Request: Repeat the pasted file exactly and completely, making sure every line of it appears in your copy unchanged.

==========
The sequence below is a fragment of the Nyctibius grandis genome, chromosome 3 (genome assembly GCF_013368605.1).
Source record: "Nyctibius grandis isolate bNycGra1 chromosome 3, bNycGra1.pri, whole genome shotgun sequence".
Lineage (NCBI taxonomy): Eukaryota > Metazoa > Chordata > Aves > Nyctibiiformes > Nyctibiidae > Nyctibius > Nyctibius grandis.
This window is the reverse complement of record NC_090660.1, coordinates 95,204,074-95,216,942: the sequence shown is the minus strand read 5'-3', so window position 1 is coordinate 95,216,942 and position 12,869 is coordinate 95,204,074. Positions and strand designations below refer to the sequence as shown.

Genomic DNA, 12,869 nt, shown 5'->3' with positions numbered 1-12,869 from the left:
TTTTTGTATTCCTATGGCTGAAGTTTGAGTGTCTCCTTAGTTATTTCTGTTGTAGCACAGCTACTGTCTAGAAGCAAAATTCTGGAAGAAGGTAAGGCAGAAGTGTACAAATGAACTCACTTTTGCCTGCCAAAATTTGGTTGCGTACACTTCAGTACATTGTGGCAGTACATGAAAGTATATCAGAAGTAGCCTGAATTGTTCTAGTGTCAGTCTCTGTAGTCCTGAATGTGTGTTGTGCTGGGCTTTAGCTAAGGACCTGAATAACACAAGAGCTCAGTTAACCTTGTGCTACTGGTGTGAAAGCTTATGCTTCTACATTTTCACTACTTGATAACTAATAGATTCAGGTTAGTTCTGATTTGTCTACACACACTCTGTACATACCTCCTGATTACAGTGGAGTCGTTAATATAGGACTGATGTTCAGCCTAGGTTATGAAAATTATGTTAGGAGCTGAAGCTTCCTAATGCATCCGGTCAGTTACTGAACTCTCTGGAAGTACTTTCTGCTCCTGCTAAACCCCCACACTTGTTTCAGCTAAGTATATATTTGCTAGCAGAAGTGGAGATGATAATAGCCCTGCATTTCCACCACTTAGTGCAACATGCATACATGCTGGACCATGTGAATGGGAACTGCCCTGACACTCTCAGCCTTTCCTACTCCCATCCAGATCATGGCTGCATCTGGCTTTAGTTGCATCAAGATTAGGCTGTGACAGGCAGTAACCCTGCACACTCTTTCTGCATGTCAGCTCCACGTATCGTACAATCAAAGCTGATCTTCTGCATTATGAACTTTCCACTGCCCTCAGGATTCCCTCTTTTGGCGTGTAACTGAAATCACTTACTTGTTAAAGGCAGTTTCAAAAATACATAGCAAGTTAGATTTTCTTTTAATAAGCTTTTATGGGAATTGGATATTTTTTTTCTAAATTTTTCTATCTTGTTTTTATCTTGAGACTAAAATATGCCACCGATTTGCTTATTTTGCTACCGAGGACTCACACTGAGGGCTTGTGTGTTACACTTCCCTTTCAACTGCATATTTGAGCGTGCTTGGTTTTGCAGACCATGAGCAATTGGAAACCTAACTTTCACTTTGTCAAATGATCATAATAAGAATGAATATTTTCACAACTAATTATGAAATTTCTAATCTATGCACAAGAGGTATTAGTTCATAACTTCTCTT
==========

The sequence below is a fragment of the Nyctibius grandis genome, chromosome 3 (genome assembly GCF_013368605.1).
Source record: "Nyctibius grandis isolate bNycGra1 chromosome 3, bNycGra1.pri, whole genome shotgun sequence".
Lineage (NCBI taxonomy): Eukaryota > Metazoa > Chordata > Aves > Nyctibiiformes > Nyctibiidae > Nyctibius > Nyctibius grandis.
This window is the reverse complement of record NC_090660.1, coordinates 95,204,074-95,216,942: the sequence shown is the minus strand read 5'-3', so window position 1 is coordinate 95,216,942 and position 12,869 is coordinate 95,204,074. Positions and strand designations below refer to the sequence as shown.

Genomic DNA, 12,869 nt, shown 5'->3' with positions numbered 1-12,869 from the left:
TTTTTGTATTCCTATGGCTGAAGTTTGAGTGTCTCCTTAGTTATTTCTGTTGTAGCACAGCTACTGTCTAGAAGCAAAATTCTGGAAGAAGGTAAGGCAGAAGTGTACAAATGAACTCACTTTTGCCTGCCAAAATTTGGTTGCGTACACTTCAGTACATTGTGGCAGTACATGAAAGTATATCAGAAGTAGCCTGAATTGTTCTAGTGTCAGTCTCTGTAGTCCTGAATGTGTGTTGTGCTGGGCTTTAGCTAAGGACCTGAATAACACAAGAGCTCAGTTAACCTTGTGCTACTGGTGTGAAAGCTTATGCTTCTACATTTTCACTACTTGATAACTAATAGATTCAGGTTAGTTCTGATTTGTCTACACACACTCTGTACATACCTCCTGATTACAGTGGAGTCGTTAATATAGGACTGATGTTCAGCCTAGGTTATGAAAATTATGTTAGGAGCTGAAGCTTCCTAATGCATCCGGTCAGTTACTGAACTCTCTGGAAGTACTTTCTGCTCCTGCTAAACCCCCACACTTGTTTCAGCTAAGTATATATTTGCTAGCAGAAGTGGAGATGATAATAGCCCTGCATTTCCACCACTTAGTGCAACATGCATACATGCTGGACCATGTGAATGGGAACTGCCCTGACACTCTCAGCCTTTCCTACTCCCATCCAGATCATGGCTGCATCTGGCTTTAGTTGCATCAAGATTAGGCTGTGACAGGCAGTAACCCTGCACACTCTTTCTGCATGTCAGCTCCACGTATCGTACAATCAAAGCTGATCTTCTGCATTATGAACTTTCCACTGCCCTCAGGATTCCCTCTTTTGGCGTGTAACTGAAATCACTTACTTGTTAAAGGCAGTTTCAAAAATACATAGCAAGTTAGATTTTCTTTTAATAAGCTTTTATGGGAATTGGATATTTTTTTTCTAAATTTTTCTATCTTGTTTTTATCTTGAGACTAAAATATGCCACCGATTTGCTTATTTTGCTACCGAGGACTCACACTGAGGGCTTGTGTGTTACACTTCCCTTTCAACTGCATATTTGAGCGTGCTTGGTTTTGCAGACCATGAGCAATTGGAAACCTAACTTTCACTTTGTCAAATGATCATAATAAGAATGAATATTTTCACAACTAATTATGAAATTTCTAATCTATGCACAAGAGGTATTAGTTCATAACTTCTCTT